The U.S. Food and Drug Administration knew some baby formula from a major American manufacturer had tested positive for deadly bacteria, but it was months before a recall was issued, according to a report by Politico.
In February, formula maker Reckitt recalled 145,000 cans of Enfamil ProSobee Simply Plant-Based Infant Formula over the “possibility of cross-contamination with Cronobacter sakazakii.” That same deadly bacteria forced recalls in 2022 and caused a baby formula shortage crisis.
The FDA confirmed to Politico it had known about the positive Cronobacter test results at Reckitt since November, months before the recall. A batch of Reckitt’s formula made at its Zeeland, Michigan, plant tested positive for Cronobacter during an internal analysis in early September. That batch was destroyed, and the equipment was cleaned. But not enough was done to prevent possible future contamination.
It was later determined that Reckitt’s equipment wasn’t cleaned thoroughly enough after the positive batch, according to the Politico report. Two more subsequent batches produced following the contamination were ultimately recalled five months after hitting shelves in the U.S., Guam and Puerto Rico, Politico reported.
The dangerous Cronobacter sakazakii bacteria is related to germs that can cause meningitis and necrotizing enterocolitis in infants. It is found in dry foods such as powdered infant formula, herbal teas, powdered milk and starches, according to the Centers for Disease Control and Prevention.
Numerous Baby Formula Lawsuits Follow Recalls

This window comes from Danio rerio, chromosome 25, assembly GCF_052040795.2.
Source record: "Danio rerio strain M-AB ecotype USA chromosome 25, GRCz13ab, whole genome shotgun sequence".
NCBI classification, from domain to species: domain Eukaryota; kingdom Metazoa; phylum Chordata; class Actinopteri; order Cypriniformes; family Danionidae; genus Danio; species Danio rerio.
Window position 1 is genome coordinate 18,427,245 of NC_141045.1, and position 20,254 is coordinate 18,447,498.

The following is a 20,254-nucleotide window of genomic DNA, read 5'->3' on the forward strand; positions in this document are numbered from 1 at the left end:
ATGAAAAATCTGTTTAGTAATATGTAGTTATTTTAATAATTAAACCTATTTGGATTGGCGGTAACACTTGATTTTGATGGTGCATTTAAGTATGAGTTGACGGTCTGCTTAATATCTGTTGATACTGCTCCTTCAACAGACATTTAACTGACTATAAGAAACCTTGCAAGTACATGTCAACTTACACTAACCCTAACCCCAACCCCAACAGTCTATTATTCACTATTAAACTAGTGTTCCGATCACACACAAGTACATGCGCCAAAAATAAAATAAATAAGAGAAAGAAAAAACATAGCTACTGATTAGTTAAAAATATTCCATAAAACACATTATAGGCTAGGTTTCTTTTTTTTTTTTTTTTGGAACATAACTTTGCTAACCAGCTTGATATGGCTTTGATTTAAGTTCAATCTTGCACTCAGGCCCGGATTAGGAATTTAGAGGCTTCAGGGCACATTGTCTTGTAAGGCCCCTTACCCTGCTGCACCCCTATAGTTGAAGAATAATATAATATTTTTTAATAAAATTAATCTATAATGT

Since 2022, there have been a number of recalls of infant formula due to Cronobacter contamination. Last summer, there was a nationwide baby formula shortage after a large manufacturing plant in Michigan closed and a massive recall was issued.
Abbott Nutrition, maker of Similac, EleCare and Alimentum baby formulas, closed its Sturgis, Michigan, plant after four babies contracted Cronobacter sakazakii infections and another was infected with Salmonella Newport. Two babies died.
Parents have begun filing baby formula lawsuits against the makers.
Critics say FDA officials should be acting faster to protect American infants. Mitzi Baum, CEO of STOP Foodborne Illness, a group that advocates on behalf of victims of outbreaks, told Politico the timeline from positive test to recall is too long.
“FDA continues to be reactive,” Baum told Politico. “It’s the internal processes that have not been fixed, if this is happening again.”
FDA Issues Letter to Baby Formula Makers
Last month the FDA penned a letter to powdered infant formula makers with information on how to help prevent future Cronobacter contamination. It asked the makers to reevaluate their production systems, ensure full compliance with regulations and quality control, and to ensure the agency is notified if formulas are misbranded or contaminated after being distributed.
It further asked for manufacturers to notify the FDA if product samples tested positive for Cronobacter or salmonella, even if the lots are not distributed.
After last year’s inspections, the FDA listed five areas of concern at formula manufacturing facilities that can be improved for safety:
- Controlling water in dry production areas.
- Identifying all relevant biological hazards.
- Implementing appropriate corrective actions following the isolation of a pathogen from an environmental sample or a product sample.
- Implementing effective supply-chain controls for biological hazards.
- Verifying the effectiveness of controls through environmental monitoring.
“FDA is sharing this information with you with the expectation that you will act to mitigate potential food safety risks in powdered infant formula in accordance with FDA regulations while further striving to improve operations, especially given the critical nature of these products,” the letter stated.